Maine's Two Largest Newspapers Reduce Staff
By Josie Huang
MPBN News Producer
Seismic shifts are changing Maine's newspaper landscape, with its two largest dailies planning to significantly reduce their staffs. The Bangor Daily News on Thursday said it was offering voluntary buyouts for up to 30 employees, with the possibility of layoffs later.This comes just a week after the Portland Press Herald said it would be cutting 40 jobs - about 15 percent of its work force - first through buyouts, then layoffs.
Both newspapers, which are losing advertising because of the economy and competition from the Web, cited declining revenues.
"When you look at print revenues and you break down, and if you look particularly at classifieds, you'll see a really really sharp drop for the entire industry and that's put a strain on newspapers nationwide," said Todd Benoit, the Bangor Daily News' director of news and new media.
Benoit said the offer of buyouts to all 230 or so staffers is not as alarming as it might sound. Benoit said it's unlikely that there will be a net loss of 30 people as some of the departing workers would be replaced because their jobs are essential.
"The 30 was the ceiling but it was not a goal," Benoit said.
But at least one goal seems to be shaking up the workforce make-up, something alluded to in a staff memo provided to MPBN. The memo said "as our industry continues to change demanding new skills for our employees and new directions for newspapers, we must undertake a broad restructuring to help us become more productive and effective."
As an example of this restructuring, and the evolving expectations of editors, the paper added two reporters in the last year to cover southern Maine, traditionally the territory of the Portland Press Herald. Benoit said the reporters, who not only write but sometimes take their own photos, don't have a bureau -- at least not yet.
"They're on the street they're doing interviews and visiting City Hall. We're wondering how we might come up with a physical place in Portland and what that might look like, and whether we need to," said Benoit.
But even if the buyouts at the Bangor paper are as much about restructuring as they are about cutting costs, they could backfire, in the opinion of one media analyst.
"Voluntary buyouts tend to be taken by the best people. The people who don't take the buyouts tend to have the worst prospects for finding new jobs," said Paul Gillin, former editor at Computerworld-turned author who runs the Web site Newspaper Death Watch. He's been tracking the declining fortunes of the newspaper industry for the last four years, and says he's not surprised to hear about the job reductions at the Maine newspapers.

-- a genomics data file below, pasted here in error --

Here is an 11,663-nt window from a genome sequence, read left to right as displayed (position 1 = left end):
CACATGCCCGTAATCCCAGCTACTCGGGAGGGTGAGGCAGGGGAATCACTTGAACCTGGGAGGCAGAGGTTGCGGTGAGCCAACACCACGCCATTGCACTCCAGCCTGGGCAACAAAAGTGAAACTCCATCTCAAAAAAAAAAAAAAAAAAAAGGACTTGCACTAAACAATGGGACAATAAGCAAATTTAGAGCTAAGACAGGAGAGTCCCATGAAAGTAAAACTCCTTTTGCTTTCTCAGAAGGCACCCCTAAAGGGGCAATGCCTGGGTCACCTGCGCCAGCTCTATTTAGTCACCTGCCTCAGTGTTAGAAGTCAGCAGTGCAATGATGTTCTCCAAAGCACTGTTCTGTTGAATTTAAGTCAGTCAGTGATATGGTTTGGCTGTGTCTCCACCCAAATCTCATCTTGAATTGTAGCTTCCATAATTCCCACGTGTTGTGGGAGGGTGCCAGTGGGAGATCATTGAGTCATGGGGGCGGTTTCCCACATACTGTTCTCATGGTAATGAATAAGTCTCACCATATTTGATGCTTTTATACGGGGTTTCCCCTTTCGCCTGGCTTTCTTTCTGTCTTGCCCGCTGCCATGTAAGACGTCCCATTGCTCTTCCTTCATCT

"Newspapers have been bleeding people for five years," Gillin said. "The population of US newsroom has declined by various estimates between 40 to 50 percent over the last five years, and there's no sign that trend is going to reverse."
Gillin said that the crisis seemed to crest in 2009-2010. That was around the time the owner o f the Boston Globe was threatening to shut down the paper unless employees accepted wage cuts and other concessions.
But job losses in the industry continue to pile up. According to the website Paper Cuts, September alone has seen more than 150 job losses reported nationwide -- and the month's not over yet.
Still, a journalism professor at Boston University said he was shocked by the planned reductions at the Bangor and Portland papers both of which have already gone through multiple rounds of job cuts over the last decade.
"I would have thought by now that they had the right cost structures in place after so many previous reductions especially at the Press Herald," said Lou Ureneck.
Ureneck had worked at the Portland Press Herald for 22 years, rising from reporter to the paper's top editor by the time he left in 1996. In light of all the deep cuts at newspapers, and the impact it has on the quality and breadth of coverage, Ureneck has been calling on news executives to justify their financial decisions to the public.
"So if in fact these newspapers are not making money --or not making enough money -- let's get specific about that," said Ureneck. "And if they are making money, well, how much money are they making, let's talk about what the appropriate margin and what's the right return on investment and so forth."
Ureneck maintains he is confident that newspapers will enter a new era of prosperity. The consumption for newspaper content is higher than ever before, he said, and more newspapers are adopting the practice of instituting paywalls on their websites.
At the Bangor Daily News, Todd Benoit said he's also optimistic about the future. He talks about the paper shifting more of its attention to attracting advertisers to its website, which he says is the most visited news site in Maine, with more than 8 million page views a month.
"I don't think we're anything like doomsday, I think that we're actually stronger now than we've been in several years, and we'll be even stronger in 2012," Benoit said.
The deadline for the paper's reporters to decide whether to take a buyout is October 3. As for job cuts at the Portland Press Herald, publisher Rich Connor declined to comment.